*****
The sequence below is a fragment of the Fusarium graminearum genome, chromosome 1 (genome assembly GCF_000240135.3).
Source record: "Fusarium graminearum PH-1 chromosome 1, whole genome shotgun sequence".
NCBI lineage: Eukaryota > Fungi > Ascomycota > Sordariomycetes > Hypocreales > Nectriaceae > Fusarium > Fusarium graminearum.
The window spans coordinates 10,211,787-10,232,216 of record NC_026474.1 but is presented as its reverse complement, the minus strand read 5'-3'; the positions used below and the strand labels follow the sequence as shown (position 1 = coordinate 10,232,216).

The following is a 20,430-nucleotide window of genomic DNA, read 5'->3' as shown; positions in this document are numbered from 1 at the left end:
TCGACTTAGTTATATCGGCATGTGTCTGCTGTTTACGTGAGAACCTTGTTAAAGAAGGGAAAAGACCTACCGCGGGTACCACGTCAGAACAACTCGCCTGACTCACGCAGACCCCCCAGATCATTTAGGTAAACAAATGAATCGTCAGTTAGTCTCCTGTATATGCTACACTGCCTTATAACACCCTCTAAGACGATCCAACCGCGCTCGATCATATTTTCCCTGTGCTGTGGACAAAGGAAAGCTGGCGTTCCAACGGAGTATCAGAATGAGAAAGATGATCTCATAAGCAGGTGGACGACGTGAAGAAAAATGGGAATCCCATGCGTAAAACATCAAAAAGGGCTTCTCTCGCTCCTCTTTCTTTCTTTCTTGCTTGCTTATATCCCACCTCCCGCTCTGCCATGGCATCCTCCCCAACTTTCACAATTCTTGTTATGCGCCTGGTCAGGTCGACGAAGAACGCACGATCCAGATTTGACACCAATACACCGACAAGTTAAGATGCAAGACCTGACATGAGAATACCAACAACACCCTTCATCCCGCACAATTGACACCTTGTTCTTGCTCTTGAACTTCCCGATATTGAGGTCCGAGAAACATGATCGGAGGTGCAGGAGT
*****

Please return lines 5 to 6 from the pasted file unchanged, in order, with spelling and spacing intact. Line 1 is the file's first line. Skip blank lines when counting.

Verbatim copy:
The following is a 20,430-nucleotide window of genomic DNA, read 5'->3' as shown; positions in this document are numbered from 1 at the left end:
TCGACTTAGTTATATCGGCATGTGTCTGCTGTTTACGTGAGAACCTTGTTAAAGAAGGGAAAAGACCTACCGCGGGTACCACGTCAGAACAACTCGCCTGACTCACGCAGACCCCCCAGATCATTTAGGTAAACAAATGAATCGTCAGTTAGTCTCCTGTATATGCTACACTGCCTTATAACACCCTCTAAGACGATCCAACCGCGCTCGATCATATTTTCCCTGTGCTGTGGACAAAGGAAAGCTGGCGTTCCAACGGAGTATCAGAATGAGAAAGATGATCTCATAAGCAGGTGGACGACGTGAAGAAAAATGGGAATCCCATGCGTAAAACATCAAAAAGGGCTTCTCTCGCTCCTCTTTCTTTCTTTCTTGCTTGCTTATATCCCACCTCCCGCTCTGCCATGGCATCCTCCCCAACTTTCACAATTCTTGTTATGCGCCTGGTCAGGTCGACGAAGAACGCACGATCCAGATTTGACACCAATACACCGACAAGTTAAGATGCAAGACCTGACATGAGAATACCAACAACACCCTTCATCCCGCACAATTGACACCTTGTTCTTGCTCTTGAACTTCCCGATATTGAGGTCCGAGAAACATGATCGGAGGTGCAGGAGT